Construction threatens Cape fynbos
Cape Town - Construction of the Chapman's Peak toll plaza on national parks land would endanger threatened fynbos, the Cape High Court heard on Friday.
Advocate Jeremy Muller, for the Hout Bay Residents' Association, said 500m2 of granite fynbos could be irretrievably lost.
He said the impact on vegetation had not been assessed in an environmental process.
"If we are right, that what the province is contemplating is unlawful... a risk-averse approach is the appropriate one here," he told Judge Rosheni Allie.
If Allie was not to grant an interim order halting construction, the province and toll concessionaire Entilini would continue with unlawful conduct, he said.
He requested a month's delay, as this was when the court would hear the matter of whether construction was lawful.
"No one is suggesting a lengthy stoppage. All we are asking for is four weeks. This is work on a critical path and so it wouldn't interrupt work on the toll plaza."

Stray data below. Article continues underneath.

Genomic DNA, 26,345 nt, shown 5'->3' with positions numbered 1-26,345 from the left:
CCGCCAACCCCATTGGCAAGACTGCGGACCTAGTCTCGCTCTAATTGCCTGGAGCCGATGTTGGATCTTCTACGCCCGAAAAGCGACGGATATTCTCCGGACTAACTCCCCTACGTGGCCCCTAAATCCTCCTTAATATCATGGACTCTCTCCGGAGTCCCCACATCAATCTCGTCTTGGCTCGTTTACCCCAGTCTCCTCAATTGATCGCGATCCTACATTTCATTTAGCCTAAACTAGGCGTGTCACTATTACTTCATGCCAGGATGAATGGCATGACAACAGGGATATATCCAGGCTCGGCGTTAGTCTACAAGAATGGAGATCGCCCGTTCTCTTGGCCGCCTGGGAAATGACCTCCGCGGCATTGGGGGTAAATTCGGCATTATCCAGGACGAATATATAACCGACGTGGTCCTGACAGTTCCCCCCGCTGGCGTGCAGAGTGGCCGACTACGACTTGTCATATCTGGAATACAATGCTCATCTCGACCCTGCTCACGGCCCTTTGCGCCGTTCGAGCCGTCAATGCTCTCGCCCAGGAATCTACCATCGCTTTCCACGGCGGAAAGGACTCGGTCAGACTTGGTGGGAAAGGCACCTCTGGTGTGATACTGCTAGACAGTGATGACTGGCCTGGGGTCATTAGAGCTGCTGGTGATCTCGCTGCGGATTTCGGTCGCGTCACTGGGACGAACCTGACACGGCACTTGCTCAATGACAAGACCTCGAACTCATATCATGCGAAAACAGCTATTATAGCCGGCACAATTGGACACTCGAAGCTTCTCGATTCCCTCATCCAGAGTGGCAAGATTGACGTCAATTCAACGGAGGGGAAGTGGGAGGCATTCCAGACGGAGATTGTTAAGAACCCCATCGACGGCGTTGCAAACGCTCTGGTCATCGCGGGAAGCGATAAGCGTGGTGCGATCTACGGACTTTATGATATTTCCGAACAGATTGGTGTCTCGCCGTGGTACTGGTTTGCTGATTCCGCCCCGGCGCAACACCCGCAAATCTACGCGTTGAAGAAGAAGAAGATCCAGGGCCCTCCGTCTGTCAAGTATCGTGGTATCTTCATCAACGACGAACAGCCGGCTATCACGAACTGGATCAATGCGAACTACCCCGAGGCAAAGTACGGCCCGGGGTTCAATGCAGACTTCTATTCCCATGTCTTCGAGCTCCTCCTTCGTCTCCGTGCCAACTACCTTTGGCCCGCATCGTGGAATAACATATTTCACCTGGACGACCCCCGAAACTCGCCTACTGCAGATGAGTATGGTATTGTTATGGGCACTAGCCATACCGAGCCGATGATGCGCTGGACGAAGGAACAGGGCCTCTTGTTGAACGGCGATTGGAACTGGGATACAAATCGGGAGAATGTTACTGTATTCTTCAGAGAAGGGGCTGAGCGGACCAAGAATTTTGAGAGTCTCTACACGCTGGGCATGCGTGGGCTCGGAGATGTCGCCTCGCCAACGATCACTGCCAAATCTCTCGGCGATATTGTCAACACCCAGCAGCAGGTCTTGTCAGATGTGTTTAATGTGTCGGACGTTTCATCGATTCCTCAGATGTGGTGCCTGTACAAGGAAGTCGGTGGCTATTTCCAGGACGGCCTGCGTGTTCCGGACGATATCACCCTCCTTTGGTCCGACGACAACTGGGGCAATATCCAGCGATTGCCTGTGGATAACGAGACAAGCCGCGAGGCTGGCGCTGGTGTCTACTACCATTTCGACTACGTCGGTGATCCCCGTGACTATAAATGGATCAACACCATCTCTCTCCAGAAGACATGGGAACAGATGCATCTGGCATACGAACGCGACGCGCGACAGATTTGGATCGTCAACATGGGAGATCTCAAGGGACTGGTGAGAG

The area in question was a farm owned by the Labia family and sold to SA National Parks years ago.
According to Muller, the land was not included in the toll construction agreement, and would need to be de-proclaimed by Parliament before it could be built on.
Contravention of the Protected Areas Act could lead to a maximum five year prison sentence.
Muller said the application was on behalf of the people of South Africa as "the environment is held in a public trust".